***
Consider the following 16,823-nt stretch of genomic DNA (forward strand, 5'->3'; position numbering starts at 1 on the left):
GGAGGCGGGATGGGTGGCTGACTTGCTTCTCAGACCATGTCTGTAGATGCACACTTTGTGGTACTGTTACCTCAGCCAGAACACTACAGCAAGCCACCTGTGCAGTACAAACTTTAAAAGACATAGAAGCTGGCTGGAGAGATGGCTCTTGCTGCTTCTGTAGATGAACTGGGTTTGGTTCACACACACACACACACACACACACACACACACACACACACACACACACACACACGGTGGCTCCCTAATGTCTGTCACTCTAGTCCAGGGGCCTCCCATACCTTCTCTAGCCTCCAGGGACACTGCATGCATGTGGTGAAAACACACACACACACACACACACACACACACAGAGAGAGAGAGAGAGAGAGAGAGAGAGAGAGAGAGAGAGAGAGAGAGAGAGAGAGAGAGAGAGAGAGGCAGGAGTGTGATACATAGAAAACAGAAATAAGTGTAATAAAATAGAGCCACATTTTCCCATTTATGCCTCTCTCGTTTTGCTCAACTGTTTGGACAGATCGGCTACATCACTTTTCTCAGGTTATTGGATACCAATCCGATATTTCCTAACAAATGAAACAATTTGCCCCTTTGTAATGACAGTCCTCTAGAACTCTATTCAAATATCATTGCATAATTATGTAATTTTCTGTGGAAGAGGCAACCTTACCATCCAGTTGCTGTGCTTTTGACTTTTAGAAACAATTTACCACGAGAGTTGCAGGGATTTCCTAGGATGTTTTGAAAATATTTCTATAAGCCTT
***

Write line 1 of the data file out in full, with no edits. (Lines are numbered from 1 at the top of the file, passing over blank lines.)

Consider the following 16,823-nt stretch of genomic DNA (forward strand, 5'->3'; position numbering starts at 1 on the left):